Lawyer charged with theft and fraud, accused of using money meant for people in Caledonia

John Wallace Findlay was arrested Wednesday. The 64-year-old was charged with criminal breach of trust, theft over $5,000 and fraud over $5,000.

Findlay McCarthy PC, previously said it used up $1.5 million from the settlement

A flag flies at the occupation of a planned housing development in Caledonia in 2006. The province awarded $20 million to local residents and businesses in 2011. (Nathan Denette/The Canadian Press)

A high-profile Hamilton lawyer has been charged with theft and fraud for allegedly misappropriating funds meant for the plaintiffs of the Caledonia class action lawsuit.

John Wallace Findlay was arrested Wednesday by detectives from the Hamilton police major fraud unit.

The 64-year-old was charged with criminal breach of trust, theft over $5,000 and fraud over $5,000.

Findlay represented the plaintiffs in the class action suit against several parties coming out of the 2006 Caledonia standoff, including the OPP and province of Ontario, which was settled for $20 million.

Part of his role was managing and distributing the money, according to police. After the original payouts, police say there was about $2.2 million in reserve funds in 2013.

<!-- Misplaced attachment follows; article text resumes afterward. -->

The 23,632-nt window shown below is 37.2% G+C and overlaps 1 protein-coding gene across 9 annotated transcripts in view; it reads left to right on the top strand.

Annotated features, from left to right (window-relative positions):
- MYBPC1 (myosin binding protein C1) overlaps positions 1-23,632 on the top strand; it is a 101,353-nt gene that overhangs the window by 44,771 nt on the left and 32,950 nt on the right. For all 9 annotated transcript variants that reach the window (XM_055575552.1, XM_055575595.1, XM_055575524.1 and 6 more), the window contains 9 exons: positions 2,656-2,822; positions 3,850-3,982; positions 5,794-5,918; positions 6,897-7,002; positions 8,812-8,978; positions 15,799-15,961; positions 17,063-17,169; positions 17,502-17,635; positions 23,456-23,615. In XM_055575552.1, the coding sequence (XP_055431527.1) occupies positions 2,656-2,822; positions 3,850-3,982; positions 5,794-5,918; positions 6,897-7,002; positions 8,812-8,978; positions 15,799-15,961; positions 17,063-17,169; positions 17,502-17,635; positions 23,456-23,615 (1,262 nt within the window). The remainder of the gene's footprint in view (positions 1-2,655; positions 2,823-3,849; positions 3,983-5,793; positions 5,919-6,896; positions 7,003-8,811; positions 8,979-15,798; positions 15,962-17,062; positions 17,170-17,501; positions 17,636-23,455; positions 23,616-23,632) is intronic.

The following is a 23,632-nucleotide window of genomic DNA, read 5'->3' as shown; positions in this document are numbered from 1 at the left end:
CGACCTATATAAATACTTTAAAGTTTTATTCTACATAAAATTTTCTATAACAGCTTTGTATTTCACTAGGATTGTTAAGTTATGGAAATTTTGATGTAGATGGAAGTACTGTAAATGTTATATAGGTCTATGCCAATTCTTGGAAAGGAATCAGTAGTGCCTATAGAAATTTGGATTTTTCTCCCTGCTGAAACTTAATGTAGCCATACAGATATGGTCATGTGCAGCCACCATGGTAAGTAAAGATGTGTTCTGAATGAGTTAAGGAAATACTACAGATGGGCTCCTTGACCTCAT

Law firm used $1.5M

On May 29, 2017, Findlay reported himself to the Law Society of Ontario and admitted to using the trust money.

Findlay's firm, Findlay McCarthy PC, previously said it used $1.5 million from the settlement intended for residents and businesses included in a Caledonia protest-related lawsuit.

The firm filed the class action suit after a 2006 occupation at Douglas Creek Estates by Six Nations members, who said it was their land. The occupation was a heated, months-long ordeal that sometimes resulted in violence, injuries and property damage.

A railway bridge burns in Caledonia, Ontario on Thursday April 20, 2006. (Frank Gunn/Canadian Press)

In July, 2011, the province agreed to a $20 million settlement for 440 residents, 400 businesses and some subcontractors.

Most of that money was distributed. But in 2012, the firm put $1.5 million in a trust for any additional claims. On Jan. 23, a judge approved distributing the remaining money, and PRO-C Limited was retained to do that.

Then the law firm posted on saying it "used the settlement funds held in trust for the final administration of the Caledonia Compensation Plan and have been unable to replenish these funds in order to effect the final distribution at this time."

Anyone with information about the investigation is asked to contact Acting Detective Sergeant Kevin Dhinsa by calling (905) 546-4526 or Crime Stoppers at 1-800-222-8477.

with files from Samantha Craggs